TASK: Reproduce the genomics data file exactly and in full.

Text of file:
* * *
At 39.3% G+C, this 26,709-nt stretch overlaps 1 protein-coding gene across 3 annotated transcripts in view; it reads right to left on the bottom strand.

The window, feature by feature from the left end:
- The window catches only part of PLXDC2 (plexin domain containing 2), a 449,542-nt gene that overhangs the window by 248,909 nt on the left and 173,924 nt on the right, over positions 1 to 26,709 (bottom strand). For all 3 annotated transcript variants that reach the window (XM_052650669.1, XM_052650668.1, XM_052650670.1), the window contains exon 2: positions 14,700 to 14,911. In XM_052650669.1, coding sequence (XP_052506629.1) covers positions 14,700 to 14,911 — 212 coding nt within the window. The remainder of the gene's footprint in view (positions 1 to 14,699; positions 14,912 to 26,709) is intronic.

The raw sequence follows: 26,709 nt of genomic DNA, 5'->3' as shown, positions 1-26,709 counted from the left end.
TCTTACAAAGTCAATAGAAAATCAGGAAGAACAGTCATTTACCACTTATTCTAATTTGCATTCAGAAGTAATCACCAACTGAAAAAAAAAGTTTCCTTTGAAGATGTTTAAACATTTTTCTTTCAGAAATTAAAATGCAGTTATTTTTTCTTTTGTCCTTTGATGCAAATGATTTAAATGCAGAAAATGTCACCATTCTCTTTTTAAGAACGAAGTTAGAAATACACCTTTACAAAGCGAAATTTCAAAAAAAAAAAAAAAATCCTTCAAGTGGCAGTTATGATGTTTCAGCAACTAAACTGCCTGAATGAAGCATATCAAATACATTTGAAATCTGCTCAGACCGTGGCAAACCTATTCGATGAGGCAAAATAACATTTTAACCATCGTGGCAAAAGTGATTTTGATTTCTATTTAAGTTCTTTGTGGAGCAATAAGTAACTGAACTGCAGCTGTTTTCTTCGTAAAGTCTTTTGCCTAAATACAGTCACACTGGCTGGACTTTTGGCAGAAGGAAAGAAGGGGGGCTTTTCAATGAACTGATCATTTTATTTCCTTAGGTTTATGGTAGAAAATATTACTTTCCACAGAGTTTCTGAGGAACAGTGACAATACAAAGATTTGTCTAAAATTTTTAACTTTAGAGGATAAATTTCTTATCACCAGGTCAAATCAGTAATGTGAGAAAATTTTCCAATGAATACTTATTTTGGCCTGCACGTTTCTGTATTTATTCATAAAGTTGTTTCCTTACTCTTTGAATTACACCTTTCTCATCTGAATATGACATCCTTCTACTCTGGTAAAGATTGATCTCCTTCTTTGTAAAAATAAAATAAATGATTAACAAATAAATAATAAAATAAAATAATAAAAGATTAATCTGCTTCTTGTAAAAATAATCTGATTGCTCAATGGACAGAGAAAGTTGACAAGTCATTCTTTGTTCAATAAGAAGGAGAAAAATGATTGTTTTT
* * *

At 39.3% G+C, this 26,709-nt stretch overlaps 1 protein-coding gene across 3 annotated transcripts in view; it reads right to left on the bottom strand.

The window, feature by feature from the left end:
- The window catches only part of PLXDC2 (plexin domain containing 2), a 449,542-nt gene that overhangs the window by 248,909 nt on the left and 173,924 nt on the right, over positions 1 to 26,709 (bottom strand). For all 3 annotated transcript variants that reach the window (XM_052650669.1, XM_052650668.1, XM_052650670.1), the window contains exon 2: positions 14,700 to 14,911. In XM_052650669.1, coding sequence (XP_052506629.1) covers positions 14,700 to 14,911 — 212 coding nt within the window. The remainder of the gene's footprint in view (positions 1 to 14,699; positions 14,912 to 26,709) is intronic.

The raw sequence follows: 26,709 nt of genomic DNA, 5'->3' as shown, positions 1-26,709 counted from the left end.
TCTTACAAAGTCAATAGAAAATCAGGAAGAACAGTCATTTACCACTTATTCTAATTTGCATTCAGAAGTAATCACCAACTGAAAAAAAAAGTTTCCTTTGAAGATGTTTAAACATTTTTCTTTCAGAAATTAAAATGCAGTTATTTTTTCTTTTGTCCTTTGATGCAAATGATTTAAATGCAGAAAATGTCACCATTCTCTTTTTAAGAACGAAGTTAGAAATACACCTTTACAAAGCGAAATTTCAAAAAAAAAAAAAAAATCCTTCAAGTGGCAGTTATGATGTTTCAGCAACTAAACTGCCTGAATGAAGCATATCAAATACATTTGAAATCTGCTCAGACCGTGGCAAACCTATTCGATGAGGCAAAATAACATTTTAACCATCGTGGCAAAAGTGATTTTGATTTCTATTTAAGTTCTTTGTGGAGCAATAAGTAACTGAACTGCAGCTGTTTTCTTCGTAAAGTCTTTTGCCTAAATACAGTCACACTGGCTGGACTTTTGGCAGAAGGAAAGAAGGGGGGCTTTTCAATGAACTGATCATTTTATTTCCTTAGGTTTATGGTAGAAAATATTACTTTCCACAGAGTTTCTGAGGAACAGTGACAATACAAAGATTTGTCTAAAATTTTTAACTTTAGAGGATAAATTTCTTATCACCAGGTCAAATCAGTAATGTGAGAAAATTTTCCAATGAATACTTATTTTGGCCTGCACGTTTCTGTATTTATTCATAAAGTTGTTTCCTTACTCTTTGAATTACACCTTTCTCATCTGAATATGACATCCTTCTACTCTGGTAAAGATTGATCTCCTTCTTTGTAAAAATAAAATAAATGATTAACAAATAAATAATAAAATAAAATAATAAAAGATTAATCTGCTTCTTGTAAAAATAATCTGATTGCTCAATGGACAGAGAAAGTTGACAAGTCATTCTTTGTTCAATAAGAAGGAGAAAAATGATTGTTTTT